Building Medicine at the University of Michigan
Scott Hanley and Merle Rosenzweig
Taubman Health Sciences Library, University of Michigan
Psychopathic Hospital: In 1906, Michigan pioneered an ar- Hospital Allopathic
rangement whereby the state supported a psychiatric hospital that was
managed and staffed by the University. The Psychopathic Hospital Hospital
Catherine Street Hospitals: The University Hospital moved from North University Street to this site in 1891 and the was to be a laboratory developing expertise for the other state asy-
Homeopathic Hospital followed a year later. This marked the first move from Central Campus and the beginning of the lums, and few other medical students had such an opportunity to ob-
Medical Campus. serve psychiatric patients. It closed in 1937, when the UM-owned Neu-
ropsychiatric Institute was added to the hospital. At the time this photo
Eventually the site included special wards for surgery, obstetrics, ophthalmology and otolaryngology, dermatology, the was taken, the building was used as an interns’ residence.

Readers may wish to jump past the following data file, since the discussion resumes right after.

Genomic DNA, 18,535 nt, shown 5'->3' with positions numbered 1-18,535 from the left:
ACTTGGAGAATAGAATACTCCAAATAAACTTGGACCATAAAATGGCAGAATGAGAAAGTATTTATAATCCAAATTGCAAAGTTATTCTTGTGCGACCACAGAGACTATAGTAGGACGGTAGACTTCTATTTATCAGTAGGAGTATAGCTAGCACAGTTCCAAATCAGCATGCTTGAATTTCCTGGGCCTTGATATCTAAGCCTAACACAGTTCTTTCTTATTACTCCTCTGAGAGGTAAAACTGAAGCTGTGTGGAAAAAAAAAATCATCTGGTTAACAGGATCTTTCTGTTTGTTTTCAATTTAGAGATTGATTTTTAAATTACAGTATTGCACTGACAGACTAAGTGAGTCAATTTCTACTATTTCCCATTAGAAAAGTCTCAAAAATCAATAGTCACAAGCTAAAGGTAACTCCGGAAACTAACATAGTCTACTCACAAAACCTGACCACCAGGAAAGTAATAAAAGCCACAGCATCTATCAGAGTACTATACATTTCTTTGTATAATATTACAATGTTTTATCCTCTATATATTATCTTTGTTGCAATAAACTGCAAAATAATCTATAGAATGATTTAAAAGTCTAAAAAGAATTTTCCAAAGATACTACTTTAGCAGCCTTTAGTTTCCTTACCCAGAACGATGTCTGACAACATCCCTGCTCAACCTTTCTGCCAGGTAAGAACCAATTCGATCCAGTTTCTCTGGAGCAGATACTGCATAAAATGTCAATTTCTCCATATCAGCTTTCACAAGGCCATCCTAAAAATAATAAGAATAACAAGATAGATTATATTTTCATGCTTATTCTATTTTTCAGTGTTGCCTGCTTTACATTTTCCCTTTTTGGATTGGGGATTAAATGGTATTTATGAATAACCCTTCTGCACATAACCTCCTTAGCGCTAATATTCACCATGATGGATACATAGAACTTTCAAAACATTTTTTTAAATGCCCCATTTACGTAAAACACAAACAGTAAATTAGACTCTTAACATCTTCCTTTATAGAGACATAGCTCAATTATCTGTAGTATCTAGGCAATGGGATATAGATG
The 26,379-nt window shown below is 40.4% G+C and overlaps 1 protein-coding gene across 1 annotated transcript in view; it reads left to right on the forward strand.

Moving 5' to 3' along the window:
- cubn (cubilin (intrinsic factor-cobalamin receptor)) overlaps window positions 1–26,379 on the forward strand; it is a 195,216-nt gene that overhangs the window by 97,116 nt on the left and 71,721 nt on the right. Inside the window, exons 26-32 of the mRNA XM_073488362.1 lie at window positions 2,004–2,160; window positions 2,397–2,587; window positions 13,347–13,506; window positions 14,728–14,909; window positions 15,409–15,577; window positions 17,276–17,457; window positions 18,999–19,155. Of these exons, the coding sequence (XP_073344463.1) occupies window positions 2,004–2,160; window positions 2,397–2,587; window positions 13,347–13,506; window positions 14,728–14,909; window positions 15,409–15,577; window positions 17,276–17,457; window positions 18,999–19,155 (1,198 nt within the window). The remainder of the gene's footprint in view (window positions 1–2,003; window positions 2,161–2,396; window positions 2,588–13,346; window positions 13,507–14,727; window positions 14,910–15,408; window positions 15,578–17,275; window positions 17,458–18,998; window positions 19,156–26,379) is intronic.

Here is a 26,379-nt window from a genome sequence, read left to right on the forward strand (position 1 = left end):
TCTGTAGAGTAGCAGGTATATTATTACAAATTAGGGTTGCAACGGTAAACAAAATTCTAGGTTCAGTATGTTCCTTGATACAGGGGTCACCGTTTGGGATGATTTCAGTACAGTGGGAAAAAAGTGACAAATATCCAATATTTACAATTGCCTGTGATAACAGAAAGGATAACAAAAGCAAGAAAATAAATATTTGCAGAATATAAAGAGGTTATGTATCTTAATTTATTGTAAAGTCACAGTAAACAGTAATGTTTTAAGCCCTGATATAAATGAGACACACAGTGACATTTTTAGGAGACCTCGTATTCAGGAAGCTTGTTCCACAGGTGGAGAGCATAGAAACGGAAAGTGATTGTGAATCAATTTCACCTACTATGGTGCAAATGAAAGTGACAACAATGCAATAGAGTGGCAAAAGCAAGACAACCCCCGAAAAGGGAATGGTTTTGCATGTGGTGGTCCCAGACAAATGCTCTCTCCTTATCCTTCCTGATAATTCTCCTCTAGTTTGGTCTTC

psychopathic hospital, and a contagious disease ward. By this time, clinical teaching was the established model at
UM, and while they were reported to be poorly equipped with laboratories and classrooms, these hospital represented “Old Main”
a major upgrade over the Pavilion Hospital for both students and patients. The rule allowing the hospitals to accept
only indigent patients also proved too limiting, and was eventually dropped. The hospital moved to the Old Main site in
1925, but the buildings were repurposed and not finally removed until the 1960’s.
Bentley Historical Library photo BL001742
University Hospital (“Old Main”): Built in 1925 across from the Observatory, the new University Hospital was an enor-
mous, and exceedingly modern structure. With over 700 beds, there were finally enough patients for all of the medical stu-
dents, and an extensive system of wiring allowed EKG readings to be taken at each bed and recorded in a central location.